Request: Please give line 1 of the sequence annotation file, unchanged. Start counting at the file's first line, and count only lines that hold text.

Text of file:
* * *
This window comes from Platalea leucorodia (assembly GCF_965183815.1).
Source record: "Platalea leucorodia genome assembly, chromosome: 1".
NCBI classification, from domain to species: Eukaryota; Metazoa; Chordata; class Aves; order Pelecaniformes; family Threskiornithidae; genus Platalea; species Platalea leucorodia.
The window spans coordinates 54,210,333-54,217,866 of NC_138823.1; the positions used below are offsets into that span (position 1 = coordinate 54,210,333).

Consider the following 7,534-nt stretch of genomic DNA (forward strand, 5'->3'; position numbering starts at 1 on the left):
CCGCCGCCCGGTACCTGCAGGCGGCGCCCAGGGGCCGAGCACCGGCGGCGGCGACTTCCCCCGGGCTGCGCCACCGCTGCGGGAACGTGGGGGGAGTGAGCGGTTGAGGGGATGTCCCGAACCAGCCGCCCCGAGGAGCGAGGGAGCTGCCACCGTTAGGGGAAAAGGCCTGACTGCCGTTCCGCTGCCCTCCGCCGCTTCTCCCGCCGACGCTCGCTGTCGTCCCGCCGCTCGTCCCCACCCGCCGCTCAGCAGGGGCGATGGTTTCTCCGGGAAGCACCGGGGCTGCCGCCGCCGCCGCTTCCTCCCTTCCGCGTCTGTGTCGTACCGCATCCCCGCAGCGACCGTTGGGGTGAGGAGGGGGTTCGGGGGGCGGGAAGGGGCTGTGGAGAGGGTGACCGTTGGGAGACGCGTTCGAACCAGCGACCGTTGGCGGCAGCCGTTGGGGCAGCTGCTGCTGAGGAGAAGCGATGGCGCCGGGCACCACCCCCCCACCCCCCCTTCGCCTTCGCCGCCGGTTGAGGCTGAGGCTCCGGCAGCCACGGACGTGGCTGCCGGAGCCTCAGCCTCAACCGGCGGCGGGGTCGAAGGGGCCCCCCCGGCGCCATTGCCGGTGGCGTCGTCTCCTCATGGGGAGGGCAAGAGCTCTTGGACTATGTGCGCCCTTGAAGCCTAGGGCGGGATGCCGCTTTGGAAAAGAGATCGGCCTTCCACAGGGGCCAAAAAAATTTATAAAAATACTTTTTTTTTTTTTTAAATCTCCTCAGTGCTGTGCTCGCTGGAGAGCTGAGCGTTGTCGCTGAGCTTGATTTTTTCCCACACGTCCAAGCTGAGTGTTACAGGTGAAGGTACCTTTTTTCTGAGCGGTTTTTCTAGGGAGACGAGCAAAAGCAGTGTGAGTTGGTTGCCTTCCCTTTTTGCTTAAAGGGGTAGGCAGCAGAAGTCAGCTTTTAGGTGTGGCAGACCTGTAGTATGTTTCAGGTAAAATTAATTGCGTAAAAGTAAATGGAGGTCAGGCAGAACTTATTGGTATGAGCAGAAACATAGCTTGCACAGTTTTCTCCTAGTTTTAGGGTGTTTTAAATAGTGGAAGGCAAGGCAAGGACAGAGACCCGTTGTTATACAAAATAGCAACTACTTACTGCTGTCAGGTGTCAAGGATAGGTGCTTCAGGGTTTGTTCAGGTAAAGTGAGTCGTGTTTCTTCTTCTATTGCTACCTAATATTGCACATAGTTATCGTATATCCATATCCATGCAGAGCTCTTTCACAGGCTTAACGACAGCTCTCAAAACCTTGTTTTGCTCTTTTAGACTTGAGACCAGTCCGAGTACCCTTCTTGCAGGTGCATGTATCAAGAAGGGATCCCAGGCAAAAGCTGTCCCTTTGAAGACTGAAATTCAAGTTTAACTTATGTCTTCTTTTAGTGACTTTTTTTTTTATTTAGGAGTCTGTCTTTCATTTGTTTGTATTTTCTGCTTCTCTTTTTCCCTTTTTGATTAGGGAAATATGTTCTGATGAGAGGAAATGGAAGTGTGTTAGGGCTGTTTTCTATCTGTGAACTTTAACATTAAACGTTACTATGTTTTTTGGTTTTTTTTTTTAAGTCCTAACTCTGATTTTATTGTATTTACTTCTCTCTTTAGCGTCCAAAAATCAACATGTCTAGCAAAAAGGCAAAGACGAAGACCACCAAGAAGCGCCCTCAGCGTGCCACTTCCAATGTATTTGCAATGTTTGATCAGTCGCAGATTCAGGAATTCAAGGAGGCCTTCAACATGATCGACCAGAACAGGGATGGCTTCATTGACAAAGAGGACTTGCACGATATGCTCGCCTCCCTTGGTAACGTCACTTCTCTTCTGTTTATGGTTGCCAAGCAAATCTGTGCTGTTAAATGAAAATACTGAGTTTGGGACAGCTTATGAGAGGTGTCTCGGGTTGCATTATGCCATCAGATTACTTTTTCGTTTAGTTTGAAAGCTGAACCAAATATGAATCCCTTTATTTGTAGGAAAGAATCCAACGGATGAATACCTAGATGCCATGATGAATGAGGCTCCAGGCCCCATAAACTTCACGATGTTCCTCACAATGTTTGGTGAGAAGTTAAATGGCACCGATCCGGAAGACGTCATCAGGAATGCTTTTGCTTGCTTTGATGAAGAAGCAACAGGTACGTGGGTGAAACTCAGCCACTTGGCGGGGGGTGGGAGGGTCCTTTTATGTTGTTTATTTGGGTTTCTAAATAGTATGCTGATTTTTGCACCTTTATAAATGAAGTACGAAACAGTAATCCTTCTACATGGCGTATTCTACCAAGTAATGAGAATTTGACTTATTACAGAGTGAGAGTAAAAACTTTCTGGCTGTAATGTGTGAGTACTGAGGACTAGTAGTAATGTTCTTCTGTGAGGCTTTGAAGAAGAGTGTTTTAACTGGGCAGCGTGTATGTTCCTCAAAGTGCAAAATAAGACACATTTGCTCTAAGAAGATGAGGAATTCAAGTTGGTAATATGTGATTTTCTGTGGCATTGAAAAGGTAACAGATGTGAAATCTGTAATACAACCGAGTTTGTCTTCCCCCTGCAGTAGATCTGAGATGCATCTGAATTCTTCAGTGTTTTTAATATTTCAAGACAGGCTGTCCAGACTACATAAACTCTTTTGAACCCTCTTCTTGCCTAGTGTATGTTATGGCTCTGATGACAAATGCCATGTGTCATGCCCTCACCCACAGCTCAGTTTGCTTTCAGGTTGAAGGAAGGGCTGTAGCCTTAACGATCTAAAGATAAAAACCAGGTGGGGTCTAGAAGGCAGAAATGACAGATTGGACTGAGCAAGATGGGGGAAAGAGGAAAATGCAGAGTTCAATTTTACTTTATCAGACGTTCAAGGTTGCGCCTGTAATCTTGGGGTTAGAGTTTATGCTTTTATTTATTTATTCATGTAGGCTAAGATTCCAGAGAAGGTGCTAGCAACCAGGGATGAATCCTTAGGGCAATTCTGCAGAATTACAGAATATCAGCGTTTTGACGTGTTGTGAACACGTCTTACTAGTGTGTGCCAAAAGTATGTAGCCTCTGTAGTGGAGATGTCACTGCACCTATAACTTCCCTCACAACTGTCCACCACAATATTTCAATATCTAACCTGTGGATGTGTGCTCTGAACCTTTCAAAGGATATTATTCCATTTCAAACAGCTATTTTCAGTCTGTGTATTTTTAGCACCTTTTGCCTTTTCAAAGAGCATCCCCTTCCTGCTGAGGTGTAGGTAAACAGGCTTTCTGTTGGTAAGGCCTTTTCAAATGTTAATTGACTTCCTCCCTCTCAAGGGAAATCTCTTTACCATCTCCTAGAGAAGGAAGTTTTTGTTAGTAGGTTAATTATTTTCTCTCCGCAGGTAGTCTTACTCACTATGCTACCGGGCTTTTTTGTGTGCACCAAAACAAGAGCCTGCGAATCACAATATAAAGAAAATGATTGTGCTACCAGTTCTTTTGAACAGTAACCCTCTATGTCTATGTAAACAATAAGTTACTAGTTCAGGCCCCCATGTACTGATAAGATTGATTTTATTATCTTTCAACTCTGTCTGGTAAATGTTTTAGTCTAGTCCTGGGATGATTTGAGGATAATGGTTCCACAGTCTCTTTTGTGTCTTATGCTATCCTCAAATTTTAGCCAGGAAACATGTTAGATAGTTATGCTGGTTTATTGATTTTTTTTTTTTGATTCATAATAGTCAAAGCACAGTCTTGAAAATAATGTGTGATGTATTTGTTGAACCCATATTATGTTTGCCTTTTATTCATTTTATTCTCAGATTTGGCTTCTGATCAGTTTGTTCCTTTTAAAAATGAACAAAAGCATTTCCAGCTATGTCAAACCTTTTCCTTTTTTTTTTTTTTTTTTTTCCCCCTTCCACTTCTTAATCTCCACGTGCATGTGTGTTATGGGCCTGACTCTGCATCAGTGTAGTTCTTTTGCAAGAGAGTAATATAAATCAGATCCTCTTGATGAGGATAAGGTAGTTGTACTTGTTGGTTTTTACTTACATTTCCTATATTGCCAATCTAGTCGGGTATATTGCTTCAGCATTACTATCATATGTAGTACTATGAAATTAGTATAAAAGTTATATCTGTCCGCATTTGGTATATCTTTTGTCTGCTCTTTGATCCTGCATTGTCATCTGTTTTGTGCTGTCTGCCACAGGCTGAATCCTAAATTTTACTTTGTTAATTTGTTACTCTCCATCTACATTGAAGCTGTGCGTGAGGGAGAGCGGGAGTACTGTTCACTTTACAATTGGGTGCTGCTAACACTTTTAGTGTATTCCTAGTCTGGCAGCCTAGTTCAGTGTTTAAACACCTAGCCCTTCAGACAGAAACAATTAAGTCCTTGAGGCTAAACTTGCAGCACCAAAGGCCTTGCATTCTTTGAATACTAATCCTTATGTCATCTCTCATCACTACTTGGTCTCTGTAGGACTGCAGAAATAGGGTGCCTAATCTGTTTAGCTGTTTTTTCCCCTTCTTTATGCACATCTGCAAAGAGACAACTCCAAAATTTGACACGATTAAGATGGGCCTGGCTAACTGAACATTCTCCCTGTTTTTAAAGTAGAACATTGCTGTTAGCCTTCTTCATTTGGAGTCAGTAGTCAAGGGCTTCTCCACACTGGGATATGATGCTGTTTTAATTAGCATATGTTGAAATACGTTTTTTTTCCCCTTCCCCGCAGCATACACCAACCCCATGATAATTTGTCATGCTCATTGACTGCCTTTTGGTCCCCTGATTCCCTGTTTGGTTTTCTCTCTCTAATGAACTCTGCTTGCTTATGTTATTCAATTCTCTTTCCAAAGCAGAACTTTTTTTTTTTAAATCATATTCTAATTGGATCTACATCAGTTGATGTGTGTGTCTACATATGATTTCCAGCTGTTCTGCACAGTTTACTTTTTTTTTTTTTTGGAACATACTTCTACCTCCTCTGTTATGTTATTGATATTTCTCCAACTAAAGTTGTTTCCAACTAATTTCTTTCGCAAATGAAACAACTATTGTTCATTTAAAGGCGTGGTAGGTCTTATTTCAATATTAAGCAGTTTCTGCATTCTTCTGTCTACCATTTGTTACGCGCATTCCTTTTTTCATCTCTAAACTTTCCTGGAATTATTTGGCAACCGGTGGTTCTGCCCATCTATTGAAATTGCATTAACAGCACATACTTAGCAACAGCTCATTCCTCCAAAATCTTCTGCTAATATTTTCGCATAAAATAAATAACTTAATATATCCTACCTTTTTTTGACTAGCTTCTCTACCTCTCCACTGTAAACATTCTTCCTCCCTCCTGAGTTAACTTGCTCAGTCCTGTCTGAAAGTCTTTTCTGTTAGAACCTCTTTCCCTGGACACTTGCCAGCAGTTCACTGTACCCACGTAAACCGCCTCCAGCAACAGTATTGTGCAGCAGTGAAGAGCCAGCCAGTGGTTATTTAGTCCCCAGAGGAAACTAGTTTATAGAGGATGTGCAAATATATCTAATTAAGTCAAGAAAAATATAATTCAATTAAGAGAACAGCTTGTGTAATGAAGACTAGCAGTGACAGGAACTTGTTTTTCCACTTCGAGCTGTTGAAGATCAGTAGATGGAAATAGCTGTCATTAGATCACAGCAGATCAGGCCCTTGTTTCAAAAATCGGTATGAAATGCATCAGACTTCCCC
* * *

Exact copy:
This window comes from Platalea leucorodia (assembly GCF_965183815.1).